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the 92 pācittiyas (2)

2nd part, bhūtagāma

pācittiya 11

"bhūtagāmapātabyatāya, pācittiyaṃ."

Not to destroy plants. If a bhikkhu destroys or causes someone else to destroy plants that already reached their growing stage or completed their growth, he commits a pācittiya.

However, a bhikkhu who destroys a germ (root, stem, joint, bud or a seed) commits a fault but not a pācittiya. Concerning moss, being neither endowed of a bud, nor of leaves, it is considered as a germ. If, at the same time a root or a bud have grown out, it is already considered as a plant (or tree). By destroying a plant (or a tree), a bhikkhu commits the pācittiya 11. If a bhikkhu accidentally destroys small plants, he does not commit any fault.

Offering of fruits

In order to consume one of these plants or seeds (fruits and vegetables containing edible grains, roots, leaves, sugar cane, etc.), the vinaya foresees a way to make them permitted. There are three ways to make a fruit (or another plant) authorised:

  1. Notch done with a nail.
  2. Marking by means of fire (or by cooking, etc.)
  3. Cutting with a knife.

In order to make the fruit permitted, a kappiya (hence the term), layman or sāmaṇera, by touching a fruit (or another plant) must first of all announce to a bhikkhu that this fruit is authorised and only after (or at the same time), he damages it by marking it with fire, a scratch with a nail, or even by peeling and by completely cutting it into slices, but this fruit should at least have a small notch (or a burn). If the fruit is cut before announcing that it is authorised, it is suggested to renotch it after this announcement.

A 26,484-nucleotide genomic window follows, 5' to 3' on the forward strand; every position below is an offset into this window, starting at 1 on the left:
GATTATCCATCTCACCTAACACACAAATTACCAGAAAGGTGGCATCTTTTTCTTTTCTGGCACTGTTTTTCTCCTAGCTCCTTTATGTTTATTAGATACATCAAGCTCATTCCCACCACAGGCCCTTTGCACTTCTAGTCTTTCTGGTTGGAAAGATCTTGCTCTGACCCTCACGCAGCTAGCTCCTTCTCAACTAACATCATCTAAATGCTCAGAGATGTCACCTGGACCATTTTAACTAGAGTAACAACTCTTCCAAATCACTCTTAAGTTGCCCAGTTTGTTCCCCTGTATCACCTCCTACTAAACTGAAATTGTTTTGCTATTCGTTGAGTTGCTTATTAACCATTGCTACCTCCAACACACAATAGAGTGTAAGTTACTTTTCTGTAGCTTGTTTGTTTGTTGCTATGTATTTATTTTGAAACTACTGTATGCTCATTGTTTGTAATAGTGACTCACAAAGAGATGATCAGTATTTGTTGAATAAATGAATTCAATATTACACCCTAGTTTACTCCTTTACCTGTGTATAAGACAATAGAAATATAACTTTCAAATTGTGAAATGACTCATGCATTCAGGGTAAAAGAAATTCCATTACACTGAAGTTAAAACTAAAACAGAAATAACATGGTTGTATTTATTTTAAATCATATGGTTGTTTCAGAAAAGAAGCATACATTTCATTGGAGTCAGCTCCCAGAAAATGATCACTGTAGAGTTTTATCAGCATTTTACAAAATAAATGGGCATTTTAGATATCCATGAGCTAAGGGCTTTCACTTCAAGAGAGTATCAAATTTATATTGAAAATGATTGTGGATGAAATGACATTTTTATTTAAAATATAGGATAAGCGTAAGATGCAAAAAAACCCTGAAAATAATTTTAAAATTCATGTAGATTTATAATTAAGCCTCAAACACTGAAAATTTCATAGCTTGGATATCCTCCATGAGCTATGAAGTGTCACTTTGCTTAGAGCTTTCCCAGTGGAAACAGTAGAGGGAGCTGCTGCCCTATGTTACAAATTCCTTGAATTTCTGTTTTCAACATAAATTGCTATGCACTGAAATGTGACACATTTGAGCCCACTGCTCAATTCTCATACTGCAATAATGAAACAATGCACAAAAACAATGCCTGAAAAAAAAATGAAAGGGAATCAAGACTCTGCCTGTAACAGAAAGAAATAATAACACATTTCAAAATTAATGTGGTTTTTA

Once the fruit is allowed, the kappiya offers it to the bhikkhu who must receive it (touching from the base) whilst the kappiya holds it, or else, by receiving it in the container in which it is, or perhaps on the table on which it is served.

When a bhikkhu is offered a non authorised fruit, he can request a kappiya to make it authorised by pronouncing the adequate formula, in pāḷi or in another language...

"kappiyaṃ karohi."

 Please make this fruit authorised", "Could you make that this fruit become consumable", etc.

Before damaging the fruit (or by damaging it), the kappiya pronounces the adequate formula whether in pāḷi, or else in another language...

"kappiyaṃ bhante."

"Now being authorised, Venerable" or "You can eat it" or "It is ready to be consumed", etc.

If the fruits fit to be authorised are in large quantity, it is just sufficient to gather them in such a way that they all touch each other. Afterwards, by damaging one of these fruits, all the others are also made authorised.

If a non autorized fruit must be ground before being offered, as a matter of convenience, it is preferable that it is made authorised before grinding.

Once a fruit is made authorised, it remains as such forever. If an authorised fruit being offered to a bhikkhu is not eaten and the bhikkhu on purpose forsook it, this fruit can be re-offered to such or another bhikkhu another day. To that end, it doesn't need to be authorised a second time.

The fruits that need to be authorised by a kappiya are all those that contain edible seeds (strawberries, fresh peanuts, tomatoes...) or that can be damaged (grape, mandarins...) The cooked fruits in which the seeds are eaten no longer need to be authorised by a kappiya given the fact that the seeds are no longer fertile. The same applies to fruits whose seeds or grains are too young to be fertile.

The roots fit to give birth to a plant need a kappiya so as to be authorised (ginger, radish, carrots...)